THE SUNDAY STAR, APRIL 29, 190C. MAGAZINE SECTION ' I - : . ' 'v ' ',,7 ClI" J ' ' j' ! Ill ; ,t "lX.'BtoK& 111 ' ILViT II A . - v , w . f i j- j- - .'' AS liHllani girl who In klng mDHI rtrvntefl. -pilvr -pilvr Heine was oia hor fortune Hlong an Bvenue j to a woman In New York, who, Hfter varl-tiot varl-tiot varl-tiot irotl by cvpry ono in thpjoun vlrldnltucleii, pul hr In an tipKtairn a!'f'h Uk wpalth in Minx j room with a window lowered from the top. Abhv M. 'lark, whose home ' Silver H'lle" found this an Rood an in a stately old ffirmhoiiHe . ,.x, uf any Mnf utlllzlne It, took up her located In a most pi' ' ui enque apot a few abode In the stable for a week, whara her j mllea north of Mrrriatown. Ind. Minn j mistress caught her by mrategy. If Mla f'lark If the proud poiiwseor of "eat-j "eat-j "eat-j t.arK- t.arK- ,og big collie, ventured near! tery." well ntorkoil with lonK-nairea lonK-nairea lonK-nairea wnI(. ..HIv(,r Helle s'' kittens were out for pedigreed Tabhles nnl Toms of the bluest blood of IVrsliiii aristocracy. From the schonlroom to the raising of cala la nit her Klranae etep to take, but this la just what Miss dirk hag done. Finding the work of the schoolroom too arduous for her strength. Misa Clark returned returned to her home on the fiirm and cast an airing she would dash through the grass and with a bound leap to IiIh back j and desperately try to claw him, while the dog, looking crestfallen and grinning , dog fashion, would slowly walk away with i "Hilver Belle" clinging to his back. Tontlta," a little blue tortoise cat, Is one of MIsh Clark's moHt amusing kittens. about for something to Interest her, and j M ant Ume 8he wu,Kt!1j m far out on a at the same time bring her some financial return. After various experiments with artificial Mymaklng, candy making and poultry raising, she decided that long haired cats minht prove a profitable Investment. Investment. Hhe wrote to the presidents of the two cat clubs In Chicago, and was aoon the proud possessor of "Silver Belle," a beautiful silver tabby, who, In tha course of time, became the devoted mother of six kittens. 'LITTLE WHITE LADY." Tn the meantime Mist) Clark had also purchased "Dainty." an adorable little white lady, a (laughter of "Knyal Norton," probably Ihn ntost famous oat In tha I'nltnd Bliiti's. Since then she has bought hut one female. "Silver bocks," a beautifully beautifully shaded silver kitten, three months old when purchased, to whose charms she felt a victim at the cat show In Chicago December, l!i(IJ. This kitten was owned by one of the Judges. Mr. norland of Ontario, Canada, and wus offered for snle for 60. Two years ago Miss Clark purchased "Swampscoll." a great beauty. Indeed, who took a special prtae at one of thn cat shows, being the nngcst-halred nngcst-halred nngcst-halred cat exhibited. "Swampsiolt" ua a reat baby. lie would follow Miss Clark a out the yard, and his Idea of bliss aucmcd to be realized when she look him In her arms. If set tit who took a special prize at one of the would hurry up two or three steps, then turn to see If she wus following, lit this way, by a scrli of dashes, he would when, with a annul flr branch that she was afraid to turn around to go back. Miss Clark's brother held his hands beneath "Tontlta." Divining Divining his action ahe carefully loosened each little claw and dropped to safety. SOME OF "TITA'S" TRICKS. Another time a rug was tuken from the font of the front stairway and replaced by one of ordinary moquette, "Tlta," as she was also called, was running all over he house with the other kittens, but r- r- fused to walk on the rug, the width of which filled th tloor through which ah must push. Hhe solved the problem by leaping over Hie comer to the lowest fttep, running to the end of It and jumping off beyond the end of the rug. Hmaller kittens aro the delight of "Tlta's" heart. She rolls them over and over like a big ball. Bhe also likes to see the chickens run and never reaches an outside door without at once looking for a flock of liena. On locating them she charges Into their midst, making no effort to catch them and when they run away squawking she turns and looks at her mistress with a positive chuckle. "TEDDY'S" UNTIMELY FATE. "Teddy" met an untimely fate, lie wus purchased by a druggist In Buffalo, who put his pet In on of his drugstores for a time. The soda fountain clerk overindulged overindulged "Teddy's" little appetite and soon he was no more. "Teddy's" brother "Pat" does not like children and on hearing their voices hastily retires to the seclusion of a closet and numerous special prizes. "Sousa" has played the part or both father and nurse, lie usually tukea one kitten out of a litter for his own and washes and attends attends to It himself. During the evening he always curls around a lump on a large table and makes a beautiful picture. "Sousa" has a sister named "Princess," who Is almost his countnroart In appearance appearance except that her eyes are amber and In her klttenhodd her fur was longer. "Princess" was sold when 87 months old to a young woman In Wabash, Ind., for 120. and her mistress freauentlv writes to Miss Clark that her pet crows more and more charming. "Loveliness," a splendid orange kitten, found an adoring mistress in lfayette not long ago. Helng accustomed to the quiet of n country life, with nothing more frightful than automobiles, the passenger trains and other city noises were almost From Schoolroom to Raising Costly Persian Cats Is the Strange Step Taken by Miss Abby M: Clark of Morristown, Ind., Whose Well-Stocked Well-Stocked Well-Stocked "Cattery" of Aristocratic Tabbies and Toms of the Bluest Blood, Is Making This Young and Enterprising Women a Fortune sofa, but rose In great haste, with a call for the scissors, "Loveliness" had crept Into the springs and was between the excelsior and the couch covering. A letter acknowledging the receipt of one of Miss Clark's handsome sliver cats said: "We are much attached to him, and spend half our time looking for him. He has slept In the medicine chest and on all the beds." Miss Clark usually names her kittens, "Sunny" ia a beautiful orange lad. thoroughbred registered puss she permits boast of. but such a sweet, loving disix-sitlon disix-sitlon disix-sitlon and an amiable habit of present!!? Utters of most beautiful kittens, nit great, round, velvety brown eyes ui" crossed.) She is fond of spending Ii" time In the most remote corner of to "raspberry patch." When Miss Chi calls "Baby" she comes running sn if she looks as though she would strain !if little body. She usually misses he, m:f-tress m:f-tress m:f-tress about two rods, and has to K;i',' her again before reaching her. Last and beat. In Miss Clark's " words. Is "My glorious 'Silverlocks' consciously naughty little girl, usually t timid, except with me, that visitors rarlely see anything but a gray .trk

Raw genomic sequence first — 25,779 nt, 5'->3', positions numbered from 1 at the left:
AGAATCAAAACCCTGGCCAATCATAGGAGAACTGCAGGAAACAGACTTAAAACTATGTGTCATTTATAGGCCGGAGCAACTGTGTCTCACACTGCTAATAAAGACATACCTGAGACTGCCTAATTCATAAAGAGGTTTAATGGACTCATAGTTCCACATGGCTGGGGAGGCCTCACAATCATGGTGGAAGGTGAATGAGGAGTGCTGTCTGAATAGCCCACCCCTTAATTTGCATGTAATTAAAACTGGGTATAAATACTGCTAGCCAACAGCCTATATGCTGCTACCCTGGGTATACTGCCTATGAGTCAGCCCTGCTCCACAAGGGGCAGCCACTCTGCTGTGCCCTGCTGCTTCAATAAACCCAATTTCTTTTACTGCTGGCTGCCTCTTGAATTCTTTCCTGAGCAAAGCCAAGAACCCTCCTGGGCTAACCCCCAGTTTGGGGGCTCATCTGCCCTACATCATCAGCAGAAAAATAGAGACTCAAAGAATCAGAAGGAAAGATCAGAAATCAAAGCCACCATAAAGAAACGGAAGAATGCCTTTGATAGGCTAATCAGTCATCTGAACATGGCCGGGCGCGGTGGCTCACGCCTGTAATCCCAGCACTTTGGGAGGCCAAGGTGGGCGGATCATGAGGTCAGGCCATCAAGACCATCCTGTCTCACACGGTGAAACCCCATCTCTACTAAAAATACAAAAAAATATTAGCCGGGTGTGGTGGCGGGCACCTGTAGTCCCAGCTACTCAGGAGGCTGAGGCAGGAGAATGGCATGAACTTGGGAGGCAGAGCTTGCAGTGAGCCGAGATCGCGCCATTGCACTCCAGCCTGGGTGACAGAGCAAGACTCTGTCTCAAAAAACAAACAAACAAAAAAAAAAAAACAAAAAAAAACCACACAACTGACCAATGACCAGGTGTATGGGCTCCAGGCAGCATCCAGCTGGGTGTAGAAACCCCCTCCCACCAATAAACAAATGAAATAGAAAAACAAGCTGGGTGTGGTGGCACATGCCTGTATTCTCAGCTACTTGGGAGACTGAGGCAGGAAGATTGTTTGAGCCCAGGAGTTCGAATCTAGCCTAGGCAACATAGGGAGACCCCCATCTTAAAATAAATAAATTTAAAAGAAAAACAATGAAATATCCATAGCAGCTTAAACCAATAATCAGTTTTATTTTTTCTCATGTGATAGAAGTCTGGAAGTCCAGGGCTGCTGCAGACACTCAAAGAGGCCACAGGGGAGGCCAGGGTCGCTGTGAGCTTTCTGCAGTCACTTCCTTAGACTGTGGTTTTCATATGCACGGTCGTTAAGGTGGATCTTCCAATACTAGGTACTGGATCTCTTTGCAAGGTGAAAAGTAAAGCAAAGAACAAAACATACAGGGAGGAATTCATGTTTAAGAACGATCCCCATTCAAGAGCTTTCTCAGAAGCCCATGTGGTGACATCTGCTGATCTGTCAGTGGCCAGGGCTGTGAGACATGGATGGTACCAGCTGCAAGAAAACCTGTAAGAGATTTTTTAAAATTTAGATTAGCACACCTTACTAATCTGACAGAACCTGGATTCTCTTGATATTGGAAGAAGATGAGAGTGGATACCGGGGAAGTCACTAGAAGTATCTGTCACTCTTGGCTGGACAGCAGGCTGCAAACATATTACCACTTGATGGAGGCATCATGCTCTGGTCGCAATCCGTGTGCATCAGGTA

Clipped from
  1. The Star Press,
  2. 29 Apr 1906, Sun,
  3. Page 22